It is inconceivable that Powell and the other Fed presidents actually believed that inflation was “transitory.” The Fed has, at its disposal, an army of analysts (thousands of them), PhDs in Data Science, PhDs in Applied Mathematics, Economists, researchers, as well as access to petabytes of economic data and analysis that the public doesn’t ever see. In short, they were lying. They had to be. There’s no level of incompetence that could possibly lead to the conclusions that they espoused. This makes sense because in order to execute on Phase 2, there must be a precipitous and rapid deterioration of the economy that results in joblessness. A “soft-landing,” which would have been quite easy to achieve had the Fed simply started increasing rates and reducing QE when the economy was healthy, would not have popped a bubble but rather let it fizzle out. That isn’t what they wanted. They want foreclosures. When do people throw their hands up and walk away from their homes? They do it when two conditions are met: 1. They’ve lost their jobs and don’t have sufficient income or savings to pay their mortgage, and 2. They’re underwater (i.e. they owe more on their home than what it’s currently worth). The reason for the second condition is that when people have equity in their home, they have options that can keep them in it, including refinancing (e.g. using an ARM with lower monthly payments in the near-term), taking out a HELOC, or selling it for a profit (or breakeven, or small loss including transaction costs).

The last cycle of the Wealth Transfer Machine resulted in (and ended with) the Global Financial Crisis (GFC), in which Phase 2 started materializing in/around the spring of 2007. There were alarm bells ringing before then, but that’s approximately when shit hit the fan, and the aristocrats started licking their lips for what was to come. It’s interesting to note that the equity markets didn’t fully evidence the import of the situation, and thus created a pretty messy top that lasted until November of 2007. The S&P registered its final Low in March of 2009, and began its relentless ascent shortly thereafter. The economy was a bit slower to bounce back than the markets were (in my opinion) and didn’t show signs of being fully healthy until May of 2009 though it generally started improving in November of 2008. Where am I going with this?

If you look at Figure 1 below, which shows the Effective Federal Funds Rate (FFR) from 1954 to present, I’ve added a little red box at the bottom right. Just before that box, you can see the Fed’s response to the GFC: they began rate-cuts in August of 2007. The important information is what’s inside the red box: despite the economy recovering, the Fed neglected to increase rates back to normal levels. The average FFR from July 1954 to July 2007 was 5.70%. The average FFR from May 2009 to August 2022 was 0.54%. So, during the latest boom cycle, the Fed maintained loose policy and the FFR at only 1/10th of what it has historically been. The result is multi-faceted. In general, it created a massive asset bubble while at the same time left the Fed with only one choice: increase rates during a semi-recession (and thus cause a full-blown recession) or face oppressive stagflation. At present, it looks like we’re facing both simultaneously.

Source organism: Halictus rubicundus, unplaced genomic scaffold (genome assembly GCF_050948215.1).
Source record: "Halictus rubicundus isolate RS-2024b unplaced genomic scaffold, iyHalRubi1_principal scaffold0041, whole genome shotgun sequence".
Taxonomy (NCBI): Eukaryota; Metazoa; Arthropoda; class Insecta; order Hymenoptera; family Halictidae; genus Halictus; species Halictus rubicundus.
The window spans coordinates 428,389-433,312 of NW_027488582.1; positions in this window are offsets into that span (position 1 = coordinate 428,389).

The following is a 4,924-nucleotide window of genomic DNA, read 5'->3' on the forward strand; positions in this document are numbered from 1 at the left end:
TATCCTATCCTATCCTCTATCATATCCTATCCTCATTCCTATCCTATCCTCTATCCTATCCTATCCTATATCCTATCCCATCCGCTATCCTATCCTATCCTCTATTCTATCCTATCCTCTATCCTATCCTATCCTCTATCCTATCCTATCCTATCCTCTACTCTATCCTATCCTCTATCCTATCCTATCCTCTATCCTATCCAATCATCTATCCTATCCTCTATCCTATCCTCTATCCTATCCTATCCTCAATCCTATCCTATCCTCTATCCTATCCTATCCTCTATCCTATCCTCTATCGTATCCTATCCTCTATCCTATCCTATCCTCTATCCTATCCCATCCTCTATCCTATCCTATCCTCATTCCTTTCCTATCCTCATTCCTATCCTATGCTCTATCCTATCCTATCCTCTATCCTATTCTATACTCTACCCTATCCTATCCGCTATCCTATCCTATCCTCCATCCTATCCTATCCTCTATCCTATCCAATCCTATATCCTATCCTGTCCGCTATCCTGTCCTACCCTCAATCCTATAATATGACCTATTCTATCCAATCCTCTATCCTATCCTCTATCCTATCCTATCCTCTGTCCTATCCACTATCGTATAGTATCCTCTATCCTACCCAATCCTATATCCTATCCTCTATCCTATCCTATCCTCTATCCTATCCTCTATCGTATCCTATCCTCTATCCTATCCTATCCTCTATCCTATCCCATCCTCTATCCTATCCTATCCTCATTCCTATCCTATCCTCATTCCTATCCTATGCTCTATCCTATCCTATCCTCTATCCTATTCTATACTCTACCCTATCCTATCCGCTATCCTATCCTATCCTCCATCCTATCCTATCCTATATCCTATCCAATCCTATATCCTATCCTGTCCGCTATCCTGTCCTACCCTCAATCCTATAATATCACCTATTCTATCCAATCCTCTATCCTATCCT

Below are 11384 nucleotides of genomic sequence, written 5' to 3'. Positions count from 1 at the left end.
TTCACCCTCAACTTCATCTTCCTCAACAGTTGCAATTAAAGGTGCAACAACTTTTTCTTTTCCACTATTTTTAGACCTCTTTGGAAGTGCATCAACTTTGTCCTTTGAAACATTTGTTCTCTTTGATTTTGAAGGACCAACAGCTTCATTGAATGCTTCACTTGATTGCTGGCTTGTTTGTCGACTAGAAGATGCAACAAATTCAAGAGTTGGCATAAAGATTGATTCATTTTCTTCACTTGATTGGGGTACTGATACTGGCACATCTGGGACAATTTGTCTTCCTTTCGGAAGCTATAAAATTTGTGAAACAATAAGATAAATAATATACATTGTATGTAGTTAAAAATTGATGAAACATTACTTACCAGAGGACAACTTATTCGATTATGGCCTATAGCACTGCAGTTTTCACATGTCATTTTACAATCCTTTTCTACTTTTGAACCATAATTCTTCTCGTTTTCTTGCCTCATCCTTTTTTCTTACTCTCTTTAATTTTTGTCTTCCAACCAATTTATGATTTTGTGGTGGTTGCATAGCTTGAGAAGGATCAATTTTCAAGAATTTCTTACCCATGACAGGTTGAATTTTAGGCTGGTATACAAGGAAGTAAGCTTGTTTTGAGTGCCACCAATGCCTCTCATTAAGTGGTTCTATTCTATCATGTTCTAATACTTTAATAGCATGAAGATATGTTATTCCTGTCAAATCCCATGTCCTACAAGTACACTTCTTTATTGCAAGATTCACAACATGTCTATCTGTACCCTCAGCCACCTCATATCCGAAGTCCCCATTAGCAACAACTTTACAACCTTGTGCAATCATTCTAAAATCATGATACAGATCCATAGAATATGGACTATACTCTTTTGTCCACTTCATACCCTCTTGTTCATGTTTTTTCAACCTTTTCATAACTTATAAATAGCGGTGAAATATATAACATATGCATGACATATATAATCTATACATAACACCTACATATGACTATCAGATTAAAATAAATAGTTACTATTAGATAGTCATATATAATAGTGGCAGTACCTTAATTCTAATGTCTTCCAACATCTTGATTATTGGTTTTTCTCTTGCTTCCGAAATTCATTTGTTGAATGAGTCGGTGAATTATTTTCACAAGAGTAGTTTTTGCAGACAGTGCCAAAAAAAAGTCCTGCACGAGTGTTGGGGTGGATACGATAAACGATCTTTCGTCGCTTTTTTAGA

Figure 1: Monthly Effective Federal Funds Rate (FFR) from 1954 to present. Source: FRED

The middle pane in Figure 2 below shows a Macroeconomic Health Model (MHM, Copyright 2022) for the United States from 2002 to present and compares it to the top pane, which is the FFR over the same time period (equivalent to Figure 1 though slightly expanded time window). By and large, the economy was healthy (green bars in MHM, middle pane) from 2009 (after GFC recovery) to present. Yet, as you can see, the Fed maintained the FFR near 0% the entire time. It was during this period -greater than ten years of economic prosperity -that the Fed should have been raising rates in order to fill its dual mandate of: maximum employment and stable prices. They didn’t. Why? Because they were executing on the first phase of the Wealth Transfer Machine. It started with Bernanke’s response to the GFC and was continued by Yellen when she took the helm in 2014, and has been perpetuated by Powell ever since. It’s a collaborative and conspiratorial mission that all three of them have been onboard with. I should also mention that part of the aftermath of the GFC was a heaping of bailout debt on the backs of hard-working American taxpayers. So, not only did millions of Americans lose their jobs, homes, and marriages, but the Bush/Bernanke team also decided to bail-out all of the massive banks, lenders, and insurers that created the mess rather than helping the people that needed it most. The massive pile of toxic mortgage-backed securities (MBS) that the government took over from the banks’ terrible balance sheets was also piled onto the taxpayers’ register of debt, and has taken greater than a decade to unwind and pay for.

Figure 2: Monthly FFR (top pane) compared with 1. Macroeconomic Health Model (MHM, Copyright 2022, middle pane), and 2. S&P500 ETF (SPY). Attribution: chart was created by the author using Amibroker.